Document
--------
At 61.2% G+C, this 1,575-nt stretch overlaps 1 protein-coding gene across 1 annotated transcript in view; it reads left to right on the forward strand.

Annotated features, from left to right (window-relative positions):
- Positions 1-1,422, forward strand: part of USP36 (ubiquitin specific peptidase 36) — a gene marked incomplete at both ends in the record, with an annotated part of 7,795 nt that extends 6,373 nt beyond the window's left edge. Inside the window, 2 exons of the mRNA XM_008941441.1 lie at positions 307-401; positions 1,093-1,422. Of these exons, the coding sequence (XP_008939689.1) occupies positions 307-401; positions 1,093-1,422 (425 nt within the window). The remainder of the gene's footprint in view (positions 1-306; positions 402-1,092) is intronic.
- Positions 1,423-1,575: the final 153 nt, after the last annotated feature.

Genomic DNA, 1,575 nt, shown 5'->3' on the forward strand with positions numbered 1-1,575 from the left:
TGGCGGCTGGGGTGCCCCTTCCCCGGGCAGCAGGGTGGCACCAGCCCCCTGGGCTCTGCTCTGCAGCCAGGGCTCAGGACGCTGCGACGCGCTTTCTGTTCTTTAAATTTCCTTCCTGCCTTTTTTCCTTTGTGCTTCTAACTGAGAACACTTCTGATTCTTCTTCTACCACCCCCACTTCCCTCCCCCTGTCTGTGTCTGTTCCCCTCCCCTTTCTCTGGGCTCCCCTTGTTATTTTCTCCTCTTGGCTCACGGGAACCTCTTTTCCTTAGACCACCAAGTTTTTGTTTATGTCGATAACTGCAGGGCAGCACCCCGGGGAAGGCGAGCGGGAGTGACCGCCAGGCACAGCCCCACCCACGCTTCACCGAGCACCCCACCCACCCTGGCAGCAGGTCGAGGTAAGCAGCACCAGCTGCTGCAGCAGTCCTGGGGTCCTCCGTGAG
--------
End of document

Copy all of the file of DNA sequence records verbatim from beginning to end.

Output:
At 61.2% G+C, this 1,575-nt stretch overlaps 1 protein-coding gene across 1 annotated transcript in view; it reads left to right on the forward strand.

Annotated features, from left to right (window-relative positions):
- Positions 1-1,422, forward strand: part of USP36 (ubiquitin specific peptidase 36) — a gene marked incomplete at both ends in the record, with an annotated part of 7,795 nt that extends 6,373 nt beyond the window's left edge. Inside the window, 2 exons of the mRNA XM_008941441.1 lie at positions 307-401; positions 1,093-1,422. Of these exons, the coding sequence (XP_008939689.1) occupies positions 307-401; positions 1,093-1,422 (425 nt within the window). The remainder of the gene's footprint in view (positions 1-306; positions 402-1,092) is intronic.
- Positions 1,423-1,575: the final 153 nt, after the last annotated feature.

Genomic DNA, 1,575 nt, shown 5'->3' on the forward strand with positions numbered 1-1,575 from the left:
TGGCGGCTGGGGTGCCCCTTCCCCGGGCAGCAGGGTGGCACCAGCCCCCTGGGCTCTGCTCTGCAGCCAGGGCTCAGGACGCTGCGACGCGCTTTCTGTTCTTTAAATTTCCTTCCTGCCTTTTTTCCTTTGTGCTTCTAACTGAGAACACTTCTGATTCTTCTTCTACCACCCCCACTTCCCTCCCCCTGTCTGTGTCTGTTCCCCTCCCCTTTCTCTGGGCTCCCCTTGTTATTTTCTCCTCTTGGCTCACGGGAACCTCTTTTCCTTAGACCACCAAGTTTTTGTTTATGTCGATAACTGCAGGGCAGCACCCCGGGGAAGGCGAGCGGGAGTGACCGCCAGGCACAGCCCCACCCACGCTTCACCGAGCACCCCACCCACCCTGGCAGCAGGTCGAGGTAAGCAGCACCAGCTGCTGCAGCAGTCCTGGGGTCCTCCGTGAG